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Ministry: More Catholic foster families needed in state

Parishioners launch foster, adoption support ministry to assist prospective parents

Published: March 1, 2023   
Courtesy Camas Maroney
Sara Bridges stands with Camas and Matt Maroney at the ministry table at St. Stephen Church in Bentonville during ministry weekend in April 2022.

ROGERS  —  Answering God’s call can manifest in ways one might not expect. For Camas and Matt Maroney, longtime parishioners of St. Vincent de Paul Parish in Rogers, listening to their hearts has taken them on a journey that they want to share with others.

It all started with Camas feeling God was calling them to grow their family. 

“We couldn’t have more children, and I wanted to adopt,” Maroney said, “but my husband was hesitant and our two children, Annabelle and Aiden, were in high school at the time.” 

Worried they would regret the decision if they did not look into adoption, Maroney said making a connection with a foster family at her daughter’s soccer games inspired her to learn more. 

“We realized that being a bridge is beautiful,” Maroney said of fostering children.

“Then I heard a radio story on fostering and felt maybe this was the direction we were being called.”

In 2019, the Maroney family became a family of six with the addition of two foster children. After two years of fostering, Maroney said their path changed. The stage of their lives and their children’s lives brought them to the recognition that God was not calling them to adopt.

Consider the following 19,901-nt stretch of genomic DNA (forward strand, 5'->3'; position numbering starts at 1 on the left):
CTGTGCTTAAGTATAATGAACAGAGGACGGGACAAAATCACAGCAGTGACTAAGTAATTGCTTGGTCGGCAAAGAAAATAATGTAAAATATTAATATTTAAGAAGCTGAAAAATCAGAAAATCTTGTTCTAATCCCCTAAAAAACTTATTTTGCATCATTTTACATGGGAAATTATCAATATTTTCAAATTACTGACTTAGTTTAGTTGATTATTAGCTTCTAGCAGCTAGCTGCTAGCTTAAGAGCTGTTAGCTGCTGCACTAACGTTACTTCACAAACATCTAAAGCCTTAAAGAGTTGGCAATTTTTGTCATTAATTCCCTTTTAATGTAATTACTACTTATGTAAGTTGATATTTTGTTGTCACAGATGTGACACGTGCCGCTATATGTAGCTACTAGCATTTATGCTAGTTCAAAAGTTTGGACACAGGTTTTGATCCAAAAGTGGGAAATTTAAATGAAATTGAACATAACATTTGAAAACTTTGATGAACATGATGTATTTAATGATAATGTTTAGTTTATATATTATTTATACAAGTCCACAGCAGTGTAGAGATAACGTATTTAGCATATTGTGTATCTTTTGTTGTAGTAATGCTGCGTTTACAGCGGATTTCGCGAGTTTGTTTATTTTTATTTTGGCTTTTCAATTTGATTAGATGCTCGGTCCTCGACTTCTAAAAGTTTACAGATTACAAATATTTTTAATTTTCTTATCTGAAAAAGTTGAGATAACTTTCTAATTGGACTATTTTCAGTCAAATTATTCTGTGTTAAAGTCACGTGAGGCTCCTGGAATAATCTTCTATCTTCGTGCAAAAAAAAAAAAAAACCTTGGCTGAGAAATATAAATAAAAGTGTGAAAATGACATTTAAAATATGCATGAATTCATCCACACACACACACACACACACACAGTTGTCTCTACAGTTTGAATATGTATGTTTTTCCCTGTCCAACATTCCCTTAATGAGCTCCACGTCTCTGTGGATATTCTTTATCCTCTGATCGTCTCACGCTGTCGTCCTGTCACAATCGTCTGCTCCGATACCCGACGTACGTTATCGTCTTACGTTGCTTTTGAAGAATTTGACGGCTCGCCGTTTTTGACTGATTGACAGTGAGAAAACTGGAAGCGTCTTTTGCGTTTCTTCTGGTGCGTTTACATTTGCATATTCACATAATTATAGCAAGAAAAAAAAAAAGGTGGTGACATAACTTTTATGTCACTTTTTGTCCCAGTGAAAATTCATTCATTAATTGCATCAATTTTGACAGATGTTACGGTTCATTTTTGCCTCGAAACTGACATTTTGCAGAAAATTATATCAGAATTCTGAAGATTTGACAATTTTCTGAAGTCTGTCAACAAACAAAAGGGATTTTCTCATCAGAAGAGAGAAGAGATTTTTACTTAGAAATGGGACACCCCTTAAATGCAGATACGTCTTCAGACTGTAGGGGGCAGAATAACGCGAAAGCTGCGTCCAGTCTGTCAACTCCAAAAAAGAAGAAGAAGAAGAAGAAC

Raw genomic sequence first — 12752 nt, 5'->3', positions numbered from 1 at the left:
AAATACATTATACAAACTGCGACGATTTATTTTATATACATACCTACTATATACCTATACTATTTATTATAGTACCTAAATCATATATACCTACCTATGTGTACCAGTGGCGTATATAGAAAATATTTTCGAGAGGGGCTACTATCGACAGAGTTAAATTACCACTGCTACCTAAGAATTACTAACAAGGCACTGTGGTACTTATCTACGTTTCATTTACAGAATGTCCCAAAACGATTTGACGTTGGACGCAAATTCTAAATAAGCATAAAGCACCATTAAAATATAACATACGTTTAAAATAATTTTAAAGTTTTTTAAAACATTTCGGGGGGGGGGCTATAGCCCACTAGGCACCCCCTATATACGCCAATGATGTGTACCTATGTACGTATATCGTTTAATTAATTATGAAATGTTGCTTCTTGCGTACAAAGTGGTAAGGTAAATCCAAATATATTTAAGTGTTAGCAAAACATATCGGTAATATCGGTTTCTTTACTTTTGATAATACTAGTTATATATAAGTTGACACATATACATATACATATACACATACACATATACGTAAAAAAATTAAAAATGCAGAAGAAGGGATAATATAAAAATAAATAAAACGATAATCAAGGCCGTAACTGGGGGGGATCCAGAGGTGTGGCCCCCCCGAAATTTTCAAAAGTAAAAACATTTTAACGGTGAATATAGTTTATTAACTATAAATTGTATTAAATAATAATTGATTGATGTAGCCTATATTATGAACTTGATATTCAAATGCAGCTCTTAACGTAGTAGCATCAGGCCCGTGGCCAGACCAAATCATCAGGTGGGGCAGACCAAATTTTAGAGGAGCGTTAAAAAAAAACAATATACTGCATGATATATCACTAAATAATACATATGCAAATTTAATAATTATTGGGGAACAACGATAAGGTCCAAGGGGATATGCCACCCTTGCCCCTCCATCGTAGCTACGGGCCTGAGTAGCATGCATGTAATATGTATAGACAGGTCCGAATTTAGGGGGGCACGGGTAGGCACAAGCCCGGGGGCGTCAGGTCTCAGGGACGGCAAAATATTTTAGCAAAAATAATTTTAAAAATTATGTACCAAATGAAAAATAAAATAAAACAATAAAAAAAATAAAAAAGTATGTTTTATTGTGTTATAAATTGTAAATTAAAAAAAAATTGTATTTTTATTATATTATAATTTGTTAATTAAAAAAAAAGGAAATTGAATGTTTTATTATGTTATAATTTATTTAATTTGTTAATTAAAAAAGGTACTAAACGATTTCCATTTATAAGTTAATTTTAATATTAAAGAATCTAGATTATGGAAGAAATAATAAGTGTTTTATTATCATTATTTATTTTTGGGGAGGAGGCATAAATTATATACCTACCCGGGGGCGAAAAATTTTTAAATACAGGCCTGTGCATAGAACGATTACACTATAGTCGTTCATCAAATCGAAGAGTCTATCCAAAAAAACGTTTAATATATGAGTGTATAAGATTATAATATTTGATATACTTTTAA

“We realized that being a bridge is beautiful,” Maroney said of fostering children. 

Their prayers turned to finding a good home for the 1- and 2-year-old children they had brought into the family. Although the decision was a tough one, the two young children, then ages 4 and 5 years old, were both adopted together in 2021. 

However, Maroney’s journey was just beginning. 

Maroney wondered if other Catholic families had struggled and needed support. Armed with this question and others, Maroney reached out to The CALL in Northwest Arkansas, a Christian organization that recruits and trains foster families, to inquire about other Catholic families. 

“I wasn't seeing any other Catholic families fostering; we felt like we were on an island, so we wanted to help encourage Catholic families to foster because children in foster care do so much better in homes than shelters or group homes,” Maroney said.

She and co-founder, Sara Bridges, who fostered two children who she and her husband Sam adopted, began the Holy Family Foster and Adoption Support Ministry. The Bridges are members of St. Stephen Parish in Bentonville.

The Bridges, who also have one biological child, have fostered several children.  

"There are far more blessings than challenges," Sara said of their experience. "The challenges tend to come in the beginning of the placement in your home, as the current dynamic changes. The blessings are great, from the obvious of expanding our family, to the day-to-day of watching these children grow and thrive.”